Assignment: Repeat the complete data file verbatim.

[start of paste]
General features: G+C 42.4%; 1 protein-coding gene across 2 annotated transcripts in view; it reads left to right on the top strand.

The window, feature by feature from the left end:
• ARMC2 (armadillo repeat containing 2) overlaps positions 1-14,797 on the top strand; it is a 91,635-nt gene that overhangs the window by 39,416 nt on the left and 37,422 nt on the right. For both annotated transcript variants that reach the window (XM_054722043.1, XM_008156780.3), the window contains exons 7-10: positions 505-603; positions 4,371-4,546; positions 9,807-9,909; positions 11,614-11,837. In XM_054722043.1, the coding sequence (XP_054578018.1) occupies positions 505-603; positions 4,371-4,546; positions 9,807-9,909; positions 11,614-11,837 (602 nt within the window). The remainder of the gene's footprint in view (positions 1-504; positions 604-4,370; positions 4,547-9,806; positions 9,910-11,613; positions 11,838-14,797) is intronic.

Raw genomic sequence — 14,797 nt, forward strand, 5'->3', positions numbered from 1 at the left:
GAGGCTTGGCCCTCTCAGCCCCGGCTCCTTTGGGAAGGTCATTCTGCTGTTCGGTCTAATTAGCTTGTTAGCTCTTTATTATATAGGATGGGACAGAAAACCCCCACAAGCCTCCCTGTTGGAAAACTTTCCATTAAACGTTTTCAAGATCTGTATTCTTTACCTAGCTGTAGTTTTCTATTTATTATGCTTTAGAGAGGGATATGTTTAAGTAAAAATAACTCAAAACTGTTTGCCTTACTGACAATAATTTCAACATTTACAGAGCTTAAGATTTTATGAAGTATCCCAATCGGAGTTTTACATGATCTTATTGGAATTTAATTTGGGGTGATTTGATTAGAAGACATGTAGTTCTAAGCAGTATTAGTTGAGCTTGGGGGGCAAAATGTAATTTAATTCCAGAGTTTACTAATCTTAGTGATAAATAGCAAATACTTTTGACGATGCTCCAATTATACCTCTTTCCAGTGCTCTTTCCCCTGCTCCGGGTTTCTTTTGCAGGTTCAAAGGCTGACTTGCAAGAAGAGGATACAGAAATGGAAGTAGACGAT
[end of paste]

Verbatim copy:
General features: G+C 42.4%; 1 protein-coding gene across 2 annotated transcripts in view; it reads left to right on the top strand.

The window, feature by feature from the left end:
• ARMC2 (armadillo repeat containing 2) overlaps positions 1-14,797 on the top strand; it is a 91,635-nt gene that overhangs the window by 39,416 nt on the left and 37,422 nt on the right. For both annotated transcript variants that reach the window (XM_054722043.1, XM_008156780.3), the window contains exons 7-10: positions 505-603; positions 4,371-4,546; positions 9,807-9,909; positions 11,614-11,837. In XM_054722043.1, the coding sequence (XP_054578018.1) occupies positions 505-603; positions 4,371-4,546; positions 9,807-9,909; positions 11,614-11,837 (602 nt within the window). The remainder of the gene's footprint in view (positions 1-504; positions 604-4,370; positions 4,547-9,806; positions 9,910-11,613; positions 11,838-14,797) is intronic.

Raw genomic sequence — 14,797 nt, forward strand, 5'->3', positions numbered from 1 at the left:
GAGGCTTGGCCCTCTCAGCCCCGGCTCCTTTGGGAAGGTCATTCTGCTGTTCGGTCTAATTAGCTTGTTAGCTCTTTATTATATAGGATGGGACAGAAAACCCCCACAAGCCTCCCTGTTGGAAAACTTTCCATTAAACGTTTTCAAGATCTGTATTCTTTACCTAGCTGTAGTTTTCTATTTATTATGCTTTAGAGAGGGATATGTTTAAGTAAAAATAACTCAAAACTGTTTGCCTTACTGACAATAATTTCAACATTTACAGAGCTTAAGATTTTATGAAGTATCCCAATCGGAGTTTTACATGATCTTATTGGAATTTAATTTGGGGTGATTTGATTAGAAGACATGTAGTTCTAAGCAGTATTAGTTGAGCTTGGGGGGCAAAATGTAATTTAATTCCAGAGTTTACTAATCTTAGTGATAAATAGCAAATACTTTTGACGATGCTCCAATTATACCTCTTTCCAGTGCTCTTTCCCCTGCTCCGGGTTTCTTTTGCAGGTTCAAAGGCTGACTTGCAAGAAGAGGATACAGAAATGGAAGTAGACGAT